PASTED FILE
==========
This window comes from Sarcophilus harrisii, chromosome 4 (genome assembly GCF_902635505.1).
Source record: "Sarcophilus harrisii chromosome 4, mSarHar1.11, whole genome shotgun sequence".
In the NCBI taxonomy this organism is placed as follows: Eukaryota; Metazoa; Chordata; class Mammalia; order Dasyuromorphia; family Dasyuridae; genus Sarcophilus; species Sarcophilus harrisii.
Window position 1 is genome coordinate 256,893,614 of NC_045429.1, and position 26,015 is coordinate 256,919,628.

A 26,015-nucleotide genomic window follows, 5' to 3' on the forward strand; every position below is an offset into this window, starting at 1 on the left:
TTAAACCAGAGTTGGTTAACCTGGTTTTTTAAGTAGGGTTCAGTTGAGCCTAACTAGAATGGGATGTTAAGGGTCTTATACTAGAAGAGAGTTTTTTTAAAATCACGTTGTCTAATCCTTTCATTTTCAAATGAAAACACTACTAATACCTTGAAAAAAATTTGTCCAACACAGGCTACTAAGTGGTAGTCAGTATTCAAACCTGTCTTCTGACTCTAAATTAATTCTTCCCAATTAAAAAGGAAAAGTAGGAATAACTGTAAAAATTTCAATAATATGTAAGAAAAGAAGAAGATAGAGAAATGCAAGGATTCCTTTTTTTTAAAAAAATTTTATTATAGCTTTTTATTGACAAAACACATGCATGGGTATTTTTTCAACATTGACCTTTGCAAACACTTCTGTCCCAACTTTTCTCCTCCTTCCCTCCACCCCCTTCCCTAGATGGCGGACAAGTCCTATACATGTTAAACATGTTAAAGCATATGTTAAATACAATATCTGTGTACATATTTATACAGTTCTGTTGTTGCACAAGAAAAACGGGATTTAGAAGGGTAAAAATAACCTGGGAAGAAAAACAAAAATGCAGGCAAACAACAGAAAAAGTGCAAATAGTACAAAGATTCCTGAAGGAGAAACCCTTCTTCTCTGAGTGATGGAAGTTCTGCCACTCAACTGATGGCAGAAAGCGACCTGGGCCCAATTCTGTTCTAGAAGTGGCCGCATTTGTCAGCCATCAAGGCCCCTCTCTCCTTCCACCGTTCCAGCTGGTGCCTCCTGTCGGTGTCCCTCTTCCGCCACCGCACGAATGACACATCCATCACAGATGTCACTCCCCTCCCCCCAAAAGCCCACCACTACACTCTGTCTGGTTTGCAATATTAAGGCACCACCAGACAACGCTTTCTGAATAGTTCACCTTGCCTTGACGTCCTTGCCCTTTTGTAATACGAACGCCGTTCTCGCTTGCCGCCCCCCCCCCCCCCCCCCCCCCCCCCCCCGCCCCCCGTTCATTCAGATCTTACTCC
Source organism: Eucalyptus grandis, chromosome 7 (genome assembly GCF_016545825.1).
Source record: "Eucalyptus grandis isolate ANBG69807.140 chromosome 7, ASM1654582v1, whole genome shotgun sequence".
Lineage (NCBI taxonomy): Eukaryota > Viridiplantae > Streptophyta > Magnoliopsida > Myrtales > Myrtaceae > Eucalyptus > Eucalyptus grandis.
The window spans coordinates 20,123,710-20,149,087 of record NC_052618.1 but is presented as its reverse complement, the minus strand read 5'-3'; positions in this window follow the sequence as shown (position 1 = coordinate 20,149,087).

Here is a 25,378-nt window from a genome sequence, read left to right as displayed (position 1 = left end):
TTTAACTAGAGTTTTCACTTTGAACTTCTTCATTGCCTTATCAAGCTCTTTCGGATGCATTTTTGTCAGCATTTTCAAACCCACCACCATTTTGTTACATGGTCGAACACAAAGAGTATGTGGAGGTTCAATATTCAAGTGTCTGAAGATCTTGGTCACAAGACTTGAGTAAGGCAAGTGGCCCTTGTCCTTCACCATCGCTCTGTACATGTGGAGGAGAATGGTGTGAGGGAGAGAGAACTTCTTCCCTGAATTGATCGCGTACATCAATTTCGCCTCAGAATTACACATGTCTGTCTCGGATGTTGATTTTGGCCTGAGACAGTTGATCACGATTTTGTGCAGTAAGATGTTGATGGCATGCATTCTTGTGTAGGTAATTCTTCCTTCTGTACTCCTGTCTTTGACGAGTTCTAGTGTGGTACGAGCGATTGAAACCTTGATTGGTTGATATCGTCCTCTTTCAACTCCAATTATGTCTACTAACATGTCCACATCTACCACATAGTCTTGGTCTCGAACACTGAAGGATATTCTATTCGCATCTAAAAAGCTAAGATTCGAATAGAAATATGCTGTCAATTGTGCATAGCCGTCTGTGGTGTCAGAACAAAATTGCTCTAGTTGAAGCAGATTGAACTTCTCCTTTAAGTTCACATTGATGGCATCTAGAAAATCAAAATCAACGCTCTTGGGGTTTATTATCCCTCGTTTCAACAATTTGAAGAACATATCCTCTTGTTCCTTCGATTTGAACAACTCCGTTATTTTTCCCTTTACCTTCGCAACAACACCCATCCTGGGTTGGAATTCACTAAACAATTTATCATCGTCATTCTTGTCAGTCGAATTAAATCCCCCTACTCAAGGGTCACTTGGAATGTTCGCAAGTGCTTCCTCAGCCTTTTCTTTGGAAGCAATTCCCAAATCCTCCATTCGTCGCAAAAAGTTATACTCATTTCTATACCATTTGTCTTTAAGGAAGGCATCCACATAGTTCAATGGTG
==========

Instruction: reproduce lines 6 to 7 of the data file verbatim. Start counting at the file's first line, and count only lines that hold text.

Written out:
TTAAACCAGAGTTGGTTAACCTGGTTTTTTAAGTAGGGTTCAGTTGAGCCTAACTAGAATGGGATGTTAAGGGTCTTATACTAGAAGAGAGTTTTTTTAAAATCACGTTGTCTAATCCTTTCATTTTCAAATGAAAACACTACTAATACCTTGAAAAAAATTTGTCCAACACAGGCTACTAAGTGGTAGTCAGTATTCAAACCTGTCTTCTGACTCTAAATTAATTCTTCCCAATTAAAAAGGAAAAGTAGGAATAACTGTAAAAATTTCAATAATATGTAAGAAAAGAAGAAGATAGAGAAATGCAAGGATTCCTTTTTTTTAAAAAAATTTTATTATAGCTTTTTATTGACAAAACACATGCATGGGTATTTTTTCAACATTGACCTTTGCAAACACTTCTGTCCCAACTTTTCTCCTCCTTCCCTCCACCCCCTTCCCTAGATGGCGGACAAGTCCTATACATGTTAAACATGTTAAAGCATATGTTAAATACAATATCTGTGTACATATTTATACAGTTCTGTTGTTGCACAAGAAAAACGGGATTTAGAAGGGTAAAAATAACCTGGGAAGAAAAACAAAAATGCAGGCAAACAACAGAAAAAGTGCAAATAGTACAAAGATTCCTGAAGGAGAAACCCTTCTTCTCTGAGTGATGGAAGTTCTGCCACTCAACTGATGGCAGAAAGCGACCTGGGCCCAATTCTGTTCTAGAAGTGGCCGCATTTGTCAGCCATCAAGGCCCCTCTCTCCTTCCACCGTTCCAGCTGGTGCCTCCTGTCGGTGTCCCTCTTCCGCCACCGCACGAATGACACATCCATCACAGATGTCACTCCCCTCCCCCCAAAAGCCCACCACTACACTCTGTCTGGTTTGCAATATTAAGGCACCACCAGACAACGCTTTCTGAATAGTTCACCTTGCCTTGACGTCCTTGCCCTTTTGTAATACGAACGCCGTTCTCGCTTGCCGCCCCCCCCCCCCCCCCCCCCCCCCCCCCCGCCCCCCGTTCATTCAGATCTTACTCC
Source organism: Eucalyptus grandis, chromosome 7 (genome assembly GCF_016545825.1).